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I've seen that people use "how easy is it to […]?" and "how easy is to […]?"

Another example could be:

I couldn’t ignore the barrage of research showing how easy it is to screw up your kids.

Could it be written as follows?

I couldn’t ignore the barrage of research showing how easy is to screw up your kids.

Admittedly, it sounds much better the first form, however, is there any rule regarding the use of it's versus is.

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Neil's answer is correct. I'd also like to point out that even though the words "it is" occur consecutively, this is not an appropriate situation to use the contraction "it's." –  jackgill Jun 25 '11 at 18:25
    
@jackgill: Alright, good to know. Thanks! –  Robert Smith Jun 25 '11 at 18:27
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1 Answer

up vote 10 down vote accepted

Just ignore the second example: it's ungrammatical.

OK, that's a slightly glib response, but seriously: I don't think many native speakers would use your second example. Whereas, it's a common mistake among native speakers of pro-drop languages such as Spanish.

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Right, but why is it ungrammatical? –  Robert Smith Jun 25 '11 at 18:25
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It's ungrammatical because English native speakers always fill the subject position of a sentence (even if it's using a filler word like "there" rather than an actual subject). This contrasts with other so-called "pro drop" languages, where the subject need not be explicitly expressed (so in Spanish "es" = "it is", "he is" etc). On the other hand, the following "How easy to screw up your kids is" (implying "to screw up your kids" is the subject) is a bit more acceptable. But "How easy screwing up your kids is" sounds much more natural. –  Neil Coffey Jun 25 '11 at 18:27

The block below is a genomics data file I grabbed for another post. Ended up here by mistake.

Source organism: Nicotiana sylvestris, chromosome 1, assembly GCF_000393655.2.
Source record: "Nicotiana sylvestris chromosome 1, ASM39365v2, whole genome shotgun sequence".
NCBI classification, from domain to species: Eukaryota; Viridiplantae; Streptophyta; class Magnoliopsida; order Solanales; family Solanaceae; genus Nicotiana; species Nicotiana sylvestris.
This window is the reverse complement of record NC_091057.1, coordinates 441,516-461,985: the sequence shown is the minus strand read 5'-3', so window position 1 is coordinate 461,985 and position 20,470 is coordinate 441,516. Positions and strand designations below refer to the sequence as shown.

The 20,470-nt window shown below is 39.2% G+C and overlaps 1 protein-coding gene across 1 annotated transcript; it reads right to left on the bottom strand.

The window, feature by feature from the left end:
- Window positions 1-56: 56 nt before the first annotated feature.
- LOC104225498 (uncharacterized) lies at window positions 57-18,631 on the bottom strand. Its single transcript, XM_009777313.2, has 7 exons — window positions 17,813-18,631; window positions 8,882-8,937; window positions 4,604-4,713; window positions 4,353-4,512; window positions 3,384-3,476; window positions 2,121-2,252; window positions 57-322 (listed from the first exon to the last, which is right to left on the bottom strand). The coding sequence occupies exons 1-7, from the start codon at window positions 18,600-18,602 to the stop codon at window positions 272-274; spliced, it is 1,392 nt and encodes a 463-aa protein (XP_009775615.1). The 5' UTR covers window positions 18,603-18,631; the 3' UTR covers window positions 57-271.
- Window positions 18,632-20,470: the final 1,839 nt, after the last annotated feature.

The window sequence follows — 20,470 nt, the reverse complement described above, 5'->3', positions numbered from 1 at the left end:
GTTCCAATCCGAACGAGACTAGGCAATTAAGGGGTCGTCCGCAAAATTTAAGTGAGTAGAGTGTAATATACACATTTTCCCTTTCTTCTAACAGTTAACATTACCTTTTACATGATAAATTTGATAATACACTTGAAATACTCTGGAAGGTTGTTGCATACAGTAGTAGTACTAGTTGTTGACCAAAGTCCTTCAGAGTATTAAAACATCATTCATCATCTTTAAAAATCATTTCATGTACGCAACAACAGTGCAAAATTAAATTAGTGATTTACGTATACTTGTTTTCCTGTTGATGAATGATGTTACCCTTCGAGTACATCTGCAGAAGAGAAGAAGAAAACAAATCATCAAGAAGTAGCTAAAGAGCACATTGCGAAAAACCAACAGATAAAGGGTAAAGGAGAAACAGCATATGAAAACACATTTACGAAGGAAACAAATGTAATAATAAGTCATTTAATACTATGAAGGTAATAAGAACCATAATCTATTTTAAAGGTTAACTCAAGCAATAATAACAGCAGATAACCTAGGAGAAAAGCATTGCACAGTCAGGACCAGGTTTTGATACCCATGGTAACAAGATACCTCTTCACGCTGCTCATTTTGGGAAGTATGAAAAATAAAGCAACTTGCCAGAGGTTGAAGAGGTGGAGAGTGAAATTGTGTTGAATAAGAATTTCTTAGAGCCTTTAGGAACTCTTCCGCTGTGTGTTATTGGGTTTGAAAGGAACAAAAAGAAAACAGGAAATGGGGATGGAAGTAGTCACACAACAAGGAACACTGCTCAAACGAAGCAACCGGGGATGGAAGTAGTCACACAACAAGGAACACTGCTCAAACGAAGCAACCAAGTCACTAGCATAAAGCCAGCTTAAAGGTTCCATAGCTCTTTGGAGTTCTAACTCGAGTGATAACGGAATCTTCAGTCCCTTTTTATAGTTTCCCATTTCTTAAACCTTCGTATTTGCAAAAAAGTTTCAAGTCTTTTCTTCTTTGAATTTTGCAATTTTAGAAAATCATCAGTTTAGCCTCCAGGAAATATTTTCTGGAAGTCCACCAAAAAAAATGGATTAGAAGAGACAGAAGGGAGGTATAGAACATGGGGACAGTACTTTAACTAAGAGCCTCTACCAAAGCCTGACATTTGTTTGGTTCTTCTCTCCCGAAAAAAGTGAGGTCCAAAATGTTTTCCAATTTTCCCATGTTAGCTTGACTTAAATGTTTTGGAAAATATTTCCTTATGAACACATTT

Great answer! Thanks. –  Robert Smith Jun 25 '11 at 18:55
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Note that you could, however, say: I couldn’t ignore the barrage of research showing how easy screwing up your kids is. –  psmears Jun 25 '11 at 20:22
    
Yes, absolutely-- that was my last point. –  Neil Coffey Jun 25 '11 at 21:10
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